I was born in Poland, but have lived in the USA for 50 years--the past 34 in Houston, Texas. I try and revisit Poland every 3-4 years. Even after all these years, it has a hold on me. I was 10 years old when my parents along with 4 daughters moved to "Amerika". So my family's journey is the reverse of yours. I came across your blog this past summer, and I've really enjoyed reading it. You've written about many poignant and touching moments. One such poignant blog entry that sticks in my mind was your feeling of helplessness and uselessness when you were struggling with the language barrier. (I think it was around the time of your first Thanksgiving away from your family.) The word helpless stopped me in my tracks because it occurred to me that my parents must have experienced the same feeling when they tried to build a new life in the USA. Both my parents have passed away, but your comment gave me insight into their struggle. I admire Martin's determination to retain his Polish and Catholic identity and your courage to help him attain that goal.
    I have a question for you about Krakow. A fellow docent at the Houston Art Museum and her husband will be traveling to Krakow in a few weeks. They plan to stay for 10 days. They’ll do all the usual tourist sights (including Wieliczka), but is there something in Krakow that you do that is unique and special? Are there places or activities that make you call Krakow “my town?” I’ve been to Krakow several times but never longer than 2 or 3 days so I can’t offer her much advice. My friend and her husband are probably your parents’ age. She is retired and paints, and he is a professor at the University of Houston Business College. Thanks for any suggestions. Sending you hot weather and visions of Dr. Pepper from Texas. Don’t let the busybody babcie get to you.
    Danuta Kruszewska

    1. This comment has been removed by the author.

    2. I keep meaning to respond so please forgive the delay!

      Hmm... special places... honestly, I think the best thing for people to do, once they've seen all the sights they really wanted to see, is to just wander the streets, find a cozy place and just BE in the city. After living here for a while this is exactly the kind of thing I don't get to do that I wish I did. Finding a place on a bench in the park that surrounds the Old Town and watching the tourists and townies walking by. Hearing all the different languages. Seeing the interesting European fashion. :)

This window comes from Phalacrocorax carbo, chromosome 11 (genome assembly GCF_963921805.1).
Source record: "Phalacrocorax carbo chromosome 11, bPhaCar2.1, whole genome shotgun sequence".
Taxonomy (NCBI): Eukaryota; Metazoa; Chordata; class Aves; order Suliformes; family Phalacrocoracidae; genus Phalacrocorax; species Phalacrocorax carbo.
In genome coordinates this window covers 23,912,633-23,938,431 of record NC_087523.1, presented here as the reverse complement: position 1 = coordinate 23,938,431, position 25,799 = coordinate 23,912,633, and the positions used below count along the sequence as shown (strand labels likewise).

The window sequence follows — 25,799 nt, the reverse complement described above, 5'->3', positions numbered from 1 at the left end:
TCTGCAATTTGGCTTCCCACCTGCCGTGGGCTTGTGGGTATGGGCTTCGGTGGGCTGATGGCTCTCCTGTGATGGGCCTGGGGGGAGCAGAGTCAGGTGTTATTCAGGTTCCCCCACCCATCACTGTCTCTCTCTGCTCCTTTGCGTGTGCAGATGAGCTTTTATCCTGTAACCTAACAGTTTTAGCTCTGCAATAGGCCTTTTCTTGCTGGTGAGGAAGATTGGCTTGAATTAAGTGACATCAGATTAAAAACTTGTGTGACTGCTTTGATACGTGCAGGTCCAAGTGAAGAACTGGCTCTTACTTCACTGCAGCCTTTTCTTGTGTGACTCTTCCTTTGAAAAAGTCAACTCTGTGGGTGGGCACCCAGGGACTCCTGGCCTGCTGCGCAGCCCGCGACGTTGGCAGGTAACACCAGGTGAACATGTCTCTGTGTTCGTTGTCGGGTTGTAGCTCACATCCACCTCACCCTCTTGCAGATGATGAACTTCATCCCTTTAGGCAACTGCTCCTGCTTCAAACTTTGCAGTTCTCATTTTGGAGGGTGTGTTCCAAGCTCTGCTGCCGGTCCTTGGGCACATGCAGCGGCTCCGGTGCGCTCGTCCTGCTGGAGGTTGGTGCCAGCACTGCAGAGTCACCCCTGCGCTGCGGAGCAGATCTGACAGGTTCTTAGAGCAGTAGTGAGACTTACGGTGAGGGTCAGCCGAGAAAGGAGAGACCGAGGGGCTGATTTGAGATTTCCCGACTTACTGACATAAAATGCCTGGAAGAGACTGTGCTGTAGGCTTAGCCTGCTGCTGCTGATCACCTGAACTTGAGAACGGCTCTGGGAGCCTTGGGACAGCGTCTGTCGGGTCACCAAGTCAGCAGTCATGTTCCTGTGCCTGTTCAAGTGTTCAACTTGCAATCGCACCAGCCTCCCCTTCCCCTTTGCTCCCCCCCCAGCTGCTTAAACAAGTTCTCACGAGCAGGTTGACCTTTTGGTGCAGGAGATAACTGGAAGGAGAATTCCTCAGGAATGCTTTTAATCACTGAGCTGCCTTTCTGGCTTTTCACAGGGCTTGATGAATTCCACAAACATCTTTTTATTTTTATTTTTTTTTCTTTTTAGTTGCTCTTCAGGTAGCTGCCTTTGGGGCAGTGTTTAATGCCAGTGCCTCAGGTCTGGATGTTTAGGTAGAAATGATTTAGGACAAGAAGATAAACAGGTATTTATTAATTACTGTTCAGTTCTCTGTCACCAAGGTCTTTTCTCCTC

If I can email you, I will try and forward you an email that Martin sent to someone who was asking a similar question. it also has some good ideas.

      Thanks for the encouragement. I often think about people who have done the same thing we are doing. I wonder what they found difficult. If it was the same types of things, or completely different. And as I read more from other people and realize that some of my experiences are actually "normal" it feels less lonely and isolating. (and also not so crazy)

    3. Thanks for the reply. You are actually more on top of your email msgs. than I am. My email People- watching is on my friend's list of things to do in Krakow. In response to adjusting to life in a new country, have you ever read anything by Dr. Carol Archer of the University of Houston? She coined the term "Culture Bump" to understand differences that people notice when they are in a new environment. Just google her name and the word culture bump. Scroll past the corporate training on the her web page and look for the basic definitions and examples She defines it as" a hiccup in an intercultural encounter." I wonder if some of the frustration you occasionally feel is related to the fact that you might be experiencing too many of these "bumps" in any given day/week. Just a few thoughts.

  5. Olivia,

    Are you sure they were not starring at you guys because some one may have made the appearance of being underdressed for the weather? I've noticed that as soon as it gets a little colder, everyone wraps up like an onion and is super sensitive about "dressing warm". My parents-in-law keep on telling me to dress up and that I'm no longer in California. It was probably the crocs... and not the color... that got those ladies talking.